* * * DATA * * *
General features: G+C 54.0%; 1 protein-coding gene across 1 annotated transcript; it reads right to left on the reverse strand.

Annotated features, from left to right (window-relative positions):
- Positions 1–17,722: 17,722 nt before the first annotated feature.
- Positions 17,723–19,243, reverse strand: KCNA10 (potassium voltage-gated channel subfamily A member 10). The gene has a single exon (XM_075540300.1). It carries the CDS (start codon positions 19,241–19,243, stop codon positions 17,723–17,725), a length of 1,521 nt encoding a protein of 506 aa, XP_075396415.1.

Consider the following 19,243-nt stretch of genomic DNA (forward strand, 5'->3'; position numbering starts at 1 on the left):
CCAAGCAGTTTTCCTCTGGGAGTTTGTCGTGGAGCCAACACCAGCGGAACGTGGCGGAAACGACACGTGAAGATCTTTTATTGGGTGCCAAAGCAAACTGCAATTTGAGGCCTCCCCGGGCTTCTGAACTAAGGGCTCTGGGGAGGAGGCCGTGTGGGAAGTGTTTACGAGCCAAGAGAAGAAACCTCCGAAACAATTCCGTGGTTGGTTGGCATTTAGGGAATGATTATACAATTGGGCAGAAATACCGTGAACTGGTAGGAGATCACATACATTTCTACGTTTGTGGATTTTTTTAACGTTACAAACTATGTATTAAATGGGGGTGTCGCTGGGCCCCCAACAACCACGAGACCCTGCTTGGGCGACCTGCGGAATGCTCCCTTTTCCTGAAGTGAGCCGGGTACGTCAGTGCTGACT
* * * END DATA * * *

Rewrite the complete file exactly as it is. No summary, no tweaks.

General features: G+C 54.0%; 1 protein-coding gene across 1 annotated transcript; it reads right to left on the reverse strand.

Annotated features, from left to right (window-relative positions):
- Positions 1–17,722: 17,722 nt before the first annotated feature.
- Positions 17,723–19,243, reverse strand: KCNA10 (potassium voltage-gated channel subfamily A member 10). The gene has a single exon (XM_075540300.1). It carries the CDS (start codon positions 19,241–19,243, stop codon positions 17,723–17,725), a length of 1,521 nt encoding a protein of 506 aa, XP_075396415.1.

Consider the following 19,243-nt stretch of genomic DNA (forward strand, 5'->3'; position numbering starts at 1 on the left):
CCAAGCAGTTTTCCTCTGGGAGTTTGTCGTGGAGCCAACACCAGCGGAACGTGGCGGAAACGACACGTGAAGATCTTTTATTGGGTGCCAAAGCAAACTGCAATTTGAGGCCTCCCCGGGCTTCTGAACTAAGGGCTCTGGGGAGGAGGCCGTGTGGGAAGTGTTTACGAGCCAAGAGAAGAAACCTCCGAAACAATTCCGTGGTTGGTTGGCATTTAGGGAATGATTATACAATTGGGCAGAAATACCGTGAACTGGTAGGAGATCACATACATTTCTACGTTTGTGGATTTTTTTAACGTTACAAACTATGTATTAAATGGGGGTGTCGCTGGGCCCCCAACAACCACGAGACCCTGCTTGGGCGACCTGCGGAATGCTCCCTTTTCCTGAAGTGAGCCGGGTACGTCAGTGCTGACT